Definitions and analytic email@example.com
Date: Fri, 3 Jan 92 12:14:43 EST
Subject: Definitions and analytic truth
I agree with Bob MacGregor that lambda expressions should be the
normal means for stating definitions: a function symbol is simply
a synonym for the lambda expression that defines it. There might
also be some primitive functions that have no definitions. In that
case, their behavior would be determined by a set of axioms or laws.
I also find the "analytic-truth" predicate very distasteful. Presumably,
it means that the assertion is provable from some set of laws. But in
that case, there is a missing argument -- namely, which laws?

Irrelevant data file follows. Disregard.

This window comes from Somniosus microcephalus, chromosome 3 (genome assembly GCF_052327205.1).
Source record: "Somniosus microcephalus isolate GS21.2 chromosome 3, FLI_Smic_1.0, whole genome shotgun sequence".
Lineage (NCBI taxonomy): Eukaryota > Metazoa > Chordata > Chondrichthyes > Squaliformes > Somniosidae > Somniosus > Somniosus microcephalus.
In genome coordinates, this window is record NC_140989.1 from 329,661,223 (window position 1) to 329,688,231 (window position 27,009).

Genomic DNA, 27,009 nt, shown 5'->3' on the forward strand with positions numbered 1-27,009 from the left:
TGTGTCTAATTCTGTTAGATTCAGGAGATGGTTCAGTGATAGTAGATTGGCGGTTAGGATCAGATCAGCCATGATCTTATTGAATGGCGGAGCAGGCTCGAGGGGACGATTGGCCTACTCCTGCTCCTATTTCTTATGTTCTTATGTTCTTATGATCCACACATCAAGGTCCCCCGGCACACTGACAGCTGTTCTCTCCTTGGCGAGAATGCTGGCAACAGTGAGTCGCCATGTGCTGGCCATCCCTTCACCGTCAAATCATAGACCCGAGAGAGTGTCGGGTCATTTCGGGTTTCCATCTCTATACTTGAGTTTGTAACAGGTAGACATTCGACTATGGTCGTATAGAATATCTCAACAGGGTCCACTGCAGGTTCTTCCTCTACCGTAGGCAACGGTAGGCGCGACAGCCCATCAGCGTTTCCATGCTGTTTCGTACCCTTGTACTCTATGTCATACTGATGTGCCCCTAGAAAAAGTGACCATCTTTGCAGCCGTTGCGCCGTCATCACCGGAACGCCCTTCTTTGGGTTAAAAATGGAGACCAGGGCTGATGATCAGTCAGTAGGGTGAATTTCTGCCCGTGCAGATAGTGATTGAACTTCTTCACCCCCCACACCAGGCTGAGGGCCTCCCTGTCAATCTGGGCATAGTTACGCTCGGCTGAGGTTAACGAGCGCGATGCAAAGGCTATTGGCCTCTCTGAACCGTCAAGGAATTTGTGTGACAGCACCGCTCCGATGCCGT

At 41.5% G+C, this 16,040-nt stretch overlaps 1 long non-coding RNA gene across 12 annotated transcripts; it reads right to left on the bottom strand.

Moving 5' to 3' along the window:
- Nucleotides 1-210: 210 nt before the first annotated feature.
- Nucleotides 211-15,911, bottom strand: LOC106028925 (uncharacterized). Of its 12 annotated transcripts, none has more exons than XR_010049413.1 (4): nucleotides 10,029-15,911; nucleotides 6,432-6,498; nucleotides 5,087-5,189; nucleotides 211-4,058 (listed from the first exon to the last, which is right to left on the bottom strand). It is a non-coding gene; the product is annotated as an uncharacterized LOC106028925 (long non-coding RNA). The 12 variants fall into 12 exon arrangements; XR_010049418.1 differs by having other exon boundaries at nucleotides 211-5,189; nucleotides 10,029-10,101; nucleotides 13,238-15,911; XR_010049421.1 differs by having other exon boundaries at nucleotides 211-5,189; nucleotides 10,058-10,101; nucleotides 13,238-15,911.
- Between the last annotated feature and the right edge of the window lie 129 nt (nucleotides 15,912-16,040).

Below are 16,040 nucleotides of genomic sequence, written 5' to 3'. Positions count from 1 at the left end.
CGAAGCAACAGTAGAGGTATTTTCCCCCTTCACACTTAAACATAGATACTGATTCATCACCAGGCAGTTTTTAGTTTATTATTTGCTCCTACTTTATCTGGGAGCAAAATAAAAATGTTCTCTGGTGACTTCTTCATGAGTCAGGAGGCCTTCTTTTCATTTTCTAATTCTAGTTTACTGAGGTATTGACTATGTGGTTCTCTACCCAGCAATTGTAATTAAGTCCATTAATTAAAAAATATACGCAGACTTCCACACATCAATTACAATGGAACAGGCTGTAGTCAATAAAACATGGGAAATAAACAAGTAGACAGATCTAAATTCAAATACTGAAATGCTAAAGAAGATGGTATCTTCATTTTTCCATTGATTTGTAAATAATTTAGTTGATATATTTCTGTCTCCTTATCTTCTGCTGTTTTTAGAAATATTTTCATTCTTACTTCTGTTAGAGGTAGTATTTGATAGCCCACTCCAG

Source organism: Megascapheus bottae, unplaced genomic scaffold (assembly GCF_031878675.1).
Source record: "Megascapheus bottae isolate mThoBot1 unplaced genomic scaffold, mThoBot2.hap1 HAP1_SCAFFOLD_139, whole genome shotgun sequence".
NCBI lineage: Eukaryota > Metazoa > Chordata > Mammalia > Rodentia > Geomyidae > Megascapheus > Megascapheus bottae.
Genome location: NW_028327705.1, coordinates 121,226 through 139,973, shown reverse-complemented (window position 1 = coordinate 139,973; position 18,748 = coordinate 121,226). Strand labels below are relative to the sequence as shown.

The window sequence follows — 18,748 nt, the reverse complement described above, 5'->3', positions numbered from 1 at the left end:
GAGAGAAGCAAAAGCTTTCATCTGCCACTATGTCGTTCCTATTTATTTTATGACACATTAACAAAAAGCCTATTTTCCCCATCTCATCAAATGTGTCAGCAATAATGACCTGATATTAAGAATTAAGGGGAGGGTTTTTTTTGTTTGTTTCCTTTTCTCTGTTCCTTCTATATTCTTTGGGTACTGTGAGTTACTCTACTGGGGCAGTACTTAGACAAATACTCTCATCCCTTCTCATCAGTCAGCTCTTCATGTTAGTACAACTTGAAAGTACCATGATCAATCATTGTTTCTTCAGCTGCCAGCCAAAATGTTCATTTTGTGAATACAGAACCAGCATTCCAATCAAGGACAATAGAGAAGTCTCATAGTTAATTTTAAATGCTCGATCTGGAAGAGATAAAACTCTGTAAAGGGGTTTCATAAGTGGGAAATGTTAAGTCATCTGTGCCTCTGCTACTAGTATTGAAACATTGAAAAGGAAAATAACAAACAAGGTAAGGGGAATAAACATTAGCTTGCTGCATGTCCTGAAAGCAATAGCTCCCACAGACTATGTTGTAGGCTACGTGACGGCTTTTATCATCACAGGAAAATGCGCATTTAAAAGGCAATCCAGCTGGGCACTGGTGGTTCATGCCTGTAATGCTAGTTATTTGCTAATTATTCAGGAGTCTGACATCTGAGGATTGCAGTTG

There are some very serious philosophical arguments about the distinction
between analytic and synthetic (see for example, Quine's _Word and
Object_). I think we should avoid using terms that are so highly charged
with philosophical controversy. If we say, instead, that there are named
contexts, each with its own set of laws, then the "analytic-truth"
predicate could be replaced by the following predicates:
1. islaw(c,p), which says that p is a law in the context c.
2. necessary(c,p), which says that p is provable from the laws in c.
3. possible(c,p), which says that p is consistent with the laws in c.
If you want to define A as a synonym for B(x) in the context c, you
could do so by an assertion of the following form:
islaw(c, A = (lambda x)B(x)).
I also second Vijay Saraswat's request for an updated design document
to which we can submit change proposals (such as the one in this note).